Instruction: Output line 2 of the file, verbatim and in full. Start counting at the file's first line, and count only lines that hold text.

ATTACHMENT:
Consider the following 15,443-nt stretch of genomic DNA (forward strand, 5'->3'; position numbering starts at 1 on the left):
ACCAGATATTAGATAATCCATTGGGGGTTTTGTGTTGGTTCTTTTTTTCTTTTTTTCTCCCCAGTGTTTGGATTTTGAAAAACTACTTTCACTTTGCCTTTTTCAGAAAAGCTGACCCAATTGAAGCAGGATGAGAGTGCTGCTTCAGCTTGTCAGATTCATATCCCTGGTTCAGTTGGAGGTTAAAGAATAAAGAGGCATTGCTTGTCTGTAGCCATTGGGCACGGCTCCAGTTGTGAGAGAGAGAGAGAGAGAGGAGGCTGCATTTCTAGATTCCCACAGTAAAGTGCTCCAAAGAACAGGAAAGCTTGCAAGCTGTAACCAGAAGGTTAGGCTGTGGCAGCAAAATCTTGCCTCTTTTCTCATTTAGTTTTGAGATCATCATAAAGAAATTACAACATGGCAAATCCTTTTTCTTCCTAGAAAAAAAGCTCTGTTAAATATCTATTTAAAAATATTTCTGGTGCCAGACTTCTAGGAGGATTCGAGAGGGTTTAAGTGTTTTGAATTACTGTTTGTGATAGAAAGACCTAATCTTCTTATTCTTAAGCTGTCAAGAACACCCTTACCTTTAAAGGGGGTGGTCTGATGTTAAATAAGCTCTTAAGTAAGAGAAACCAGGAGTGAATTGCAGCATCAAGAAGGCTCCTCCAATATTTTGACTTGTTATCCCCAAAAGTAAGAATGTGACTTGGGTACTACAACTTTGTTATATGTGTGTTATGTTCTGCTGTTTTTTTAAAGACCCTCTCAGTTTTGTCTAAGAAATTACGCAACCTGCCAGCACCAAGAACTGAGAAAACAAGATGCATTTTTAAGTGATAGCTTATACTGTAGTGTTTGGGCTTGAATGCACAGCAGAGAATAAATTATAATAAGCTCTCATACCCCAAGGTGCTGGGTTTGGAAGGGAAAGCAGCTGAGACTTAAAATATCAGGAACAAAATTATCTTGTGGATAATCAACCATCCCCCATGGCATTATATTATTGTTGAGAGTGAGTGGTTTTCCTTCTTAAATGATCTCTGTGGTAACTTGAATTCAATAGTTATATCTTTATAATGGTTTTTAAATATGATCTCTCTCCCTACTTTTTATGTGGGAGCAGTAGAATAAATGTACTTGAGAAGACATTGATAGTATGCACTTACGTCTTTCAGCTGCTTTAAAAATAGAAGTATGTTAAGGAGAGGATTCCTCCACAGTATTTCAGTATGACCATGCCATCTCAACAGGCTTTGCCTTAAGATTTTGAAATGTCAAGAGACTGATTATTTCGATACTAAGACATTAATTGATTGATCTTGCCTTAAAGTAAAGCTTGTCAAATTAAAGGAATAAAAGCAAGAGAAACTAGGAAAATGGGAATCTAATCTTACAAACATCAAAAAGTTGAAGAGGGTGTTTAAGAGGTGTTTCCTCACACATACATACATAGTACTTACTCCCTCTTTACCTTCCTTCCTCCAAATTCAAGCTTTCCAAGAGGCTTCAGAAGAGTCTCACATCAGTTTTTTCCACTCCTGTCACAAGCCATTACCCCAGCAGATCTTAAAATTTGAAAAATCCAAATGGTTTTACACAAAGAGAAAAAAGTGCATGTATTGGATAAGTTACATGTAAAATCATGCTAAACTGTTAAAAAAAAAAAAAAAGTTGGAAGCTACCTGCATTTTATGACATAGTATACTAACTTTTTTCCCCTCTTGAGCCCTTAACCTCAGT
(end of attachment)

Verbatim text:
ACCAGATATTAGATAATCCATTGGGGGTTTTGTGTTGGTTCTTTTTTTCTTTTTTTCTCCCCAGTGTTTGGATTTTGAAAAACTACTTTCACTTTGCCTTTTTCAGAAAAGCTGACCCAATTGAAGCAGGATGAGAGTGCTGCTTCAGCTTGTCAGATTCATATCCCTGGTTCAGTTGGAGGTTAAAGAATAAAGAGGCATTGCTTGTCTGTAGCCATTGGGCACGGCTCCAGTTGTGAGAGAGAGAGAGAGAGAGGAGGCTGCATTTCTAGATTCCCACAGTAAAGTGCTCCAAAGAACAGGAAAGCTTGCAAGCTGTAACCAGAAGGTTAGGCTGTGGCAGCAAAATCTTGCCTCTTTTCTCATTTAGTTTTGAGATCATCATAAAGAAATTACAACATGGCAAATCCTTTTTCTTCCTAGAAAAAAAGCTCTGTTAAATATCTATTTAAAAATATTTCTGGTGCCAGACTTCTAGGAGGATTCGAGAGGGTTTAAGTGTTTTGAATTACTGTTTGTGATAGAAAGACCTAATCTTCTTATTCTTAAGCTGTCAAGAACACCCTTACCTTTAAAGGGGGTGGTCTGATGTTAAATAAGCTCTTAAGTAAGAGAAACCAGGAGTGAATTGCAGCATCAAGAAGGCTCCTCCAATATTTTGACTTGTTATCCCCAAAAGTAAGAATGTGACTTGGGTACTACAACTTTGTTATATGTGTGTTATGTTCTGCTGTTTTTTTAAAGACCCTCTCAGTTTTGTCTAAGAAATTACGCAACCTGCCAGCACCAAGAACTGAGAAAACAAGATGCATTTTTAAGTGATAGCTTATACTGTAGTGTTTGGGCTTGAATGCACAGCAGAGAATAAATTATAATAAGCTCTCATACCCCAAGGTGCTGGGTTTGGAAGGGAAAGCAGCTGAGACTTAAAATATCAGGAACAAAATTATCTTGTGGATAATCAACCATCCCCCATGGCATTATATTATTGTTGAGAGTGAGTGGTTTTCCTTCTTAAATGATCTCTGTGGTAACTTGAATTCAATAGTTATATCTTTATAATGGTTTTTAAATATGATCTCTCTCCCTACTTTTTATGTGGGAGCAGTAGAATAAATGTACTTGAGAAGACATTGATAGTATGCACTTACGTCTTTCAGCTGCTTTAAAAATAGAAGTATGTTAAGGAGAGGATTCCTCCACAGTATTTCAGTATGACCATGCCATCTCAACAGGCTTTGCCTTAAGATTTTGAAATGTCAAGAGACTGATTATTTCGATACTAAGACATTAATTGATTGATCTTGCCTTAAAGTAAAGCTTGTCAAATTAAAGGAATAAAAGCAAGAGAAACTAGGAAAATGGGAATCTAATCTTACAAACATCAAAAAGTTGAAGAGGGTGTTTAAGAGGTGTTTCCTCACACATACATACATAGTACTTACTCCCTCTTTACCTTCCTTCCTCCAAATTCAAGCTTTCCAAGAGGCTTCAGAAGAGTCTCACATCAGTTTTTTCCACTCCTGTCACAAGCCATTACCCCAGCAGATCTTAAAATTTGAAAAATCCAAATGGTTTTACACAAAGAGAAAAAAGTGCATGTATTGGATAAGTTACATGTAAAATCATGCTAAACTGTTAAAAAAAAAAAAAAAGTTGGAAGCTACCTGCATTTTATGACATAGTATACTAACTTTTTTCCCCTCTTGAGCCCTTAACCTCAGT